Inside the 2014 World Series Homeland Security Panty Raid

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You may recall that just before the 2014 World Series Department of Homeland Security agents raided a small clothing store in Kansas City because it was committing the heinous crime of . . . selling panties with an unauthorized Royals logo on them. Like, an actual raid by law enforcement with confiscations and the whole deal.

At the time we noted how crazy it was that government agents were out there enforcing private copyrights like it was a criminal matter. We noted that, for most of our history, copyrights were enforced through the civil justice system, not by a unit of government agents dedicated to fighting “intellectual property crime.” A unit that was created at the behest of entertainment companies, not because there was any sort of public outcry or criminal scourge imperiling the general peace and welfare, but because the government is, apparently, supposed to proactively protect corporate profits, not just impose penalties for the violation of a law after the fact. Protect those profits, by the way, via use of the same governmental department which is tasked with leading the fight against terrorism.

That whole episode was quickly forgotten by most. But it wasn’t forgotten by Aaron Gordon of Vice Sports. He sent out Freedom of Information Act requests about the incident. FOIA requests, it should be noted, that the government sat on forever because that’s just how the government treats FOIA requests specifically and transparency of operations in general these days. He finally got his documents, however, and he presents his findings today.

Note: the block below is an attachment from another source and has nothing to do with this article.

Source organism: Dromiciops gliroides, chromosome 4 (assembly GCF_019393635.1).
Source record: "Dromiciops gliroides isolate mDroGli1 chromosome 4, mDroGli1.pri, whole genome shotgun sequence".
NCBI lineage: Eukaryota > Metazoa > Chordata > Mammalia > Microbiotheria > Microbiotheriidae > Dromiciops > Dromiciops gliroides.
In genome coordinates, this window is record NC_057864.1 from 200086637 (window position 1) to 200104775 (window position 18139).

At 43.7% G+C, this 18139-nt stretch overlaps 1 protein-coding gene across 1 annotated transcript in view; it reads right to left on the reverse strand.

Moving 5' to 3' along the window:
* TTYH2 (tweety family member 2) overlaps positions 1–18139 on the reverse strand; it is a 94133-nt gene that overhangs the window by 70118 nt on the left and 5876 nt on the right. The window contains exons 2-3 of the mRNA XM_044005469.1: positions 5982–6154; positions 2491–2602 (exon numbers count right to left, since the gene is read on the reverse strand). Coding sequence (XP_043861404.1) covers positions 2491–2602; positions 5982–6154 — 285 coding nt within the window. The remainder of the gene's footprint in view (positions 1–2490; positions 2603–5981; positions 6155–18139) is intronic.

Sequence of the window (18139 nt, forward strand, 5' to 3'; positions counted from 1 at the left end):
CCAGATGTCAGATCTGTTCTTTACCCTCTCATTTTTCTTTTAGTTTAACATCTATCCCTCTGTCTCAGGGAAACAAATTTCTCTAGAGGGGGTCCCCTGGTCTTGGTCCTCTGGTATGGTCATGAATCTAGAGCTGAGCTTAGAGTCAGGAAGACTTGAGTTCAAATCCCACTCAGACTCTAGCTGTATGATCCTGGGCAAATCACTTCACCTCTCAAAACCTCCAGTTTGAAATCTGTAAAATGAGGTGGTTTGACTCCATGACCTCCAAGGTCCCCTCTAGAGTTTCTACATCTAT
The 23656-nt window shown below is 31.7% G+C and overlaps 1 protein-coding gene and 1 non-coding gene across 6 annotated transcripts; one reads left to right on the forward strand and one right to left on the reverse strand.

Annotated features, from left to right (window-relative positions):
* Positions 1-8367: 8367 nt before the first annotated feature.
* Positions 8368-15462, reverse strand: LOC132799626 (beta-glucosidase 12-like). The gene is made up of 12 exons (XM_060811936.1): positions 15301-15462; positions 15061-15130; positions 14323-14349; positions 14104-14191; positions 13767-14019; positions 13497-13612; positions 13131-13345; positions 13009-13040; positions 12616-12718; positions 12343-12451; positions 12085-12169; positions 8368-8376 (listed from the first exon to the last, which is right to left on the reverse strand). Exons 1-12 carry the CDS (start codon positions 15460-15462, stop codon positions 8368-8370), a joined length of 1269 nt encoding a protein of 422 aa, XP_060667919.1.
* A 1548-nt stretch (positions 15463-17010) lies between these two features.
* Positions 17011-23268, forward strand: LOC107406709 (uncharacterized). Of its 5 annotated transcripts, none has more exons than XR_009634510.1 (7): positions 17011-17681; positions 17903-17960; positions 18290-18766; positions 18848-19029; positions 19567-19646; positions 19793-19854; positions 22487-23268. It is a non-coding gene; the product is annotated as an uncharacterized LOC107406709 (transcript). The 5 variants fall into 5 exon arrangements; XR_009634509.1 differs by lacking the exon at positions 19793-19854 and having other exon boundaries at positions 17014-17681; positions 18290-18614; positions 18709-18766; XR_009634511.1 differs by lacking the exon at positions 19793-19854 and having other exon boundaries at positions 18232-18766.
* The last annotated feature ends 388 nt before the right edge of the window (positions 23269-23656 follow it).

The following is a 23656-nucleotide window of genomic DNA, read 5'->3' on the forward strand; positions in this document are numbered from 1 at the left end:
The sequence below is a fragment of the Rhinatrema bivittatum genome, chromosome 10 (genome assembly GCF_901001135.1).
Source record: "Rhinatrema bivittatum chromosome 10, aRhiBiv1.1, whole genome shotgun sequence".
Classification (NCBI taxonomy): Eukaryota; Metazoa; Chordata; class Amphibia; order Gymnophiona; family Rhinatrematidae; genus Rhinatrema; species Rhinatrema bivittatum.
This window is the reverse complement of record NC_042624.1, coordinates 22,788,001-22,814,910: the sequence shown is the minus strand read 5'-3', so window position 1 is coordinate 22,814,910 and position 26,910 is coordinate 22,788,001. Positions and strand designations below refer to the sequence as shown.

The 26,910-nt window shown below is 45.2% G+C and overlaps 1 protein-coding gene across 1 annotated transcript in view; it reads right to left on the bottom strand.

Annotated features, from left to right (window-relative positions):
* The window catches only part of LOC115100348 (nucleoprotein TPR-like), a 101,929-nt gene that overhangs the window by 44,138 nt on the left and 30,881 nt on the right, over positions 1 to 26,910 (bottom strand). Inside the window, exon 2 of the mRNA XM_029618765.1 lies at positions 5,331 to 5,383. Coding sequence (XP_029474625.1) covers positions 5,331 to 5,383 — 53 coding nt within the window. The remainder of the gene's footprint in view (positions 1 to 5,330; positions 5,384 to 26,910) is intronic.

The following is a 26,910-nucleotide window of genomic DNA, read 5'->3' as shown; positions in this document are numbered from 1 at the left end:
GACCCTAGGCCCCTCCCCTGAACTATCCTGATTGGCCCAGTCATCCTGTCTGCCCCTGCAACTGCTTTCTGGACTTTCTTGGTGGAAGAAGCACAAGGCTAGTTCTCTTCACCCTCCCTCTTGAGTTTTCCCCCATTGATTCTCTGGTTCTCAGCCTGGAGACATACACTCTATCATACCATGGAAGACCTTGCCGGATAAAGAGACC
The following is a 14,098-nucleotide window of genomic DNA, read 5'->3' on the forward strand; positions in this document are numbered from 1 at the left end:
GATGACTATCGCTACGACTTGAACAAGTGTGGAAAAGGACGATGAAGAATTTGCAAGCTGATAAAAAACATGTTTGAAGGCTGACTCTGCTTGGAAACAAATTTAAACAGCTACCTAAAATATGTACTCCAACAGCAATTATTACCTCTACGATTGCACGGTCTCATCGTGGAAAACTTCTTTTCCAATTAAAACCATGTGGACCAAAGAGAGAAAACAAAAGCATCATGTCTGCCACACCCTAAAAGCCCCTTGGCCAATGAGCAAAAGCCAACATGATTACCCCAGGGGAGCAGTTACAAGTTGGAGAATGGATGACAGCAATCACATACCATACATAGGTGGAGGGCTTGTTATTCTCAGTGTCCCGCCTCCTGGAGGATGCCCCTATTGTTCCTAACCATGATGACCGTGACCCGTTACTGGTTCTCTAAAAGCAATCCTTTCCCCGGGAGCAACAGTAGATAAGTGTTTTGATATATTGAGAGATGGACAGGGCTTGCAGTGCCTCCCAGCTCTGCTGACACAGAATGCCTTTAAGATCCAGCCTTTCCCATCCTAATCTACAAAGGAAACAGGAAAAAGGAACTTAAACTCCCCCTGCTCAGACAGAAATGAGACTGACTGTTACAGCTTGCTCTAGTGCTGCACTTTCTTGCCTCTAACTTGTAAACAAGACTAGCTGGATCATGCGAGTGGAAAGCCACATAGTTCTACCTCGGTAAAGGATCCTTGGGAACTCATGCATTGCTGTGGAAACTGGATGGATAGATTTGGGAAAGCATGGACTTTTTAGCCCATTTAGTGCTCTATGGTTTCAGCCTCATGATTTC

Go read Gordon’s story, where the documents are produced. Know, in the meantime, however, that a lot of taxpayer money and a lot of wrongheaded effort was expended to address what appears to be about $40 in phony Kansas City Royals panties. Then ask yourself, why on Earth this wasn’t a matter for the courts, following a copyright infringement suit, as opposed to a matter for armed law enforcement raiding businesses.

Brewers have 3 positive COVID tests at alternate site

Jeff Hanisch-USA TODAY Sports
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MILWAUKEE — The Brewers had two players and a staff member test positive for the coronavirus at their alternate training site in Appleton, Wisconsin.

Milwaukee president of baseball operations David Stearns confirmed the positive results Saturday and said they shouldn’t impact the major league team. Teams are using alternate training sites this season to keep reserve players sharp because the minor league season was canceled due to the pandemic.

Stearns said the positive tests came Monday and did not name the two players or the staff member. Players must give their permission for their names to be revealed after positive tests.

The entire camp was placed in quarantine.

“We have gone through contact tracing,” Stearns said. “We do not believe it will have any impact at all on our major league team. We’ve been fortunate to get through this season relatively unscathed in this area. Unfortunately, we weren’t able to get all the way there at our alternate site.”

Milwaukee entered Saturday one game behind the Reds and Cardinals for second place in the NL Central, with the top two teams qualifying for the postseason.

The Brewers still will be able to take taxi squad players with them on the team’s trip to Cincinnati and St. Louis in the final week of the season. He said those players have had repeated negative tests and the team is “confident” there would be no possible spread of the virus.

“Because of the nature of who these individuals were, it’s really not going to affect the quarantine group at all,” Stearns said. “We’re very fortunate that the group of players who could potentially be on a postseason roster for us aren’t interacting all that much with the individuals that tested positive.”